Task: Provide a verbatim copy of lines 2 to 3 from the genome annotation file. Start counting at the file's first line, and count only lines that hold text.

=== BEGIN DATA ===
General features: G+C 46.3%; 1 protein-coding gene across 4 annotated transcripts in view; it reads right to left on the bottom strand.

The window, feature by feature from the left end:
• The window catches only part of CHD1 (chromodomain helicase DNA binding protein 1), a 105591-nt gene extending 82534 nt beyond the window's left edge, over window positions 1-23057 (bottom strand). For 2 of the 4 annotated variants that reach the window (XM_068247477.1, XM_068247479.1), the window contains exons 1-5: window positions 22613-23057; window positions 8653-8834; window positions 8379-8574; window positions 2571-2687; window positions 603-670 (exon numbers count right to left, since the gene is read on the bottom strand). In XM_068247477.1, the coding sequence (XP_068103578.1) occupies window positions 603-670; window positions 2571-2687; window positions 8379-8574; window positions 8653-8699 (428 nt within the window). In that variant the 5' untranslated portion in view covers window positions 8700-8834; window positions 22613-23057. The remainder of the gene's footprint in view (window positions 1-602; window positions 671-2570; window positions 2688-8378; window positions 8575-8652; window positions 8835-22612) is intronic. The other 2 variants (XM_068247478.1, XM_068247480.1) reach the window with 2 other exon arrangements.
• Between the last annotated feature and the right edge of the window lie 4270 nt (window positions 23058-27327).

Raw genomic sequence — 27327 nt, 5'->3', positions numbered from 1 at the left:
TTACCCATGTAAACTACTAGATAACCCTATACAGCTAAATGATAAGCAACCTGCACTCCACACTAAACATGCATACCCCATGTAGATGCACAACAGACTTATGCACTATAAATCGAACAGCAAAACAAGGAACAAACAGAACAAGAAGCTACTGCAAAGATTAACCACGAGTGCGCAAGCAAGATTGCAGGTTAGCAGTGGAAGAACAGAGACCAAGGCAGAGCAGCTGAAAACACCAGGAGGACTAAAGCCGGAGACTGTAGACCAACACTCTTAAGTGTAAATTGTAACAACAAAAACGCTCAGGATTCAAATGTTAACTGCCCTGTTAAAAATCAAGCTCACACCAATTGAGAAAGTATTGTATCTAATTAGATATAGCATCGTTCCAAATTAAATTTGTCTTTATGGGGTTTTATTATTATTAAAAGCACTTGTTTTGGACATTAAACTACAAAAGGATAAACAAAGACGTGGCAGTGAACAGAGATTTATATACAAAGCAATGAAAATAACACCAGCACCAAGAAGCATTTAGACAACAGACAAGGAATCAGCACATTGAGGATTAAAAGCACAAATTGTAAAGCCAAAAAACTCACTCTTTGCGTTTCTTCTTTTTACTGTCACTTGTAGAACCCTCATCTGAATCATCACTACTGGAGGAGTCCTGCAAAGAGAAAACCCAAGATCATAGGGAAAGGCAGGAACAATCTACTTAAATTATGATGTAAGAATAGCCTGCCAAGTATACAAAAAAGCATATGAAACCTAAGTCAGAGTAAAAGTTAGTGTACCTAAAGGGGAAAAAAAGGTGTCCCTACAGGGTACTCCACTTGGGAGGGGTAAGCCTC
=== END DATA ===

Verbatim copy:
The window, feature by feature from the left end:
• The window catches only part of CHD1 (chromodomain helicase DNA binding protein 1), a 105591-nt gene extending 82534 nt beyond the window's left edge, over window positions 1-23057 (bottom strand). For 2 of the 4 annotated variants that reach the window (XM_068247477.1, XM_068247479.1), the window contains exons 1-5: window positions 22613-23057; window positions 8653-8834; window positions 8379-8574; window positions 2571-2687; window positions 603-670 (exon numbers count right to left, since the gene is read on the bottom strand). In XM_068247477.1, the coding sequence (XP_068103578.1) occupies window positions 603-670; window positions 2571-2687; window positions 8379-8574; window positions 8653-8699 (428 nt within the window). In that variant the 5' untranslated portion in view covers window positions 8700-8834; window positions 22613-23057. The remainder of the gene's footprint in view (window positions 1-602; window positions 671-2570; window positions 2688-8378; window positions 8575-8652; window positions 8835-22612) is intronic. The other 2 variants (XM_068247478.1, XM_068247480.1) reach the window with 2 other exon arrangements.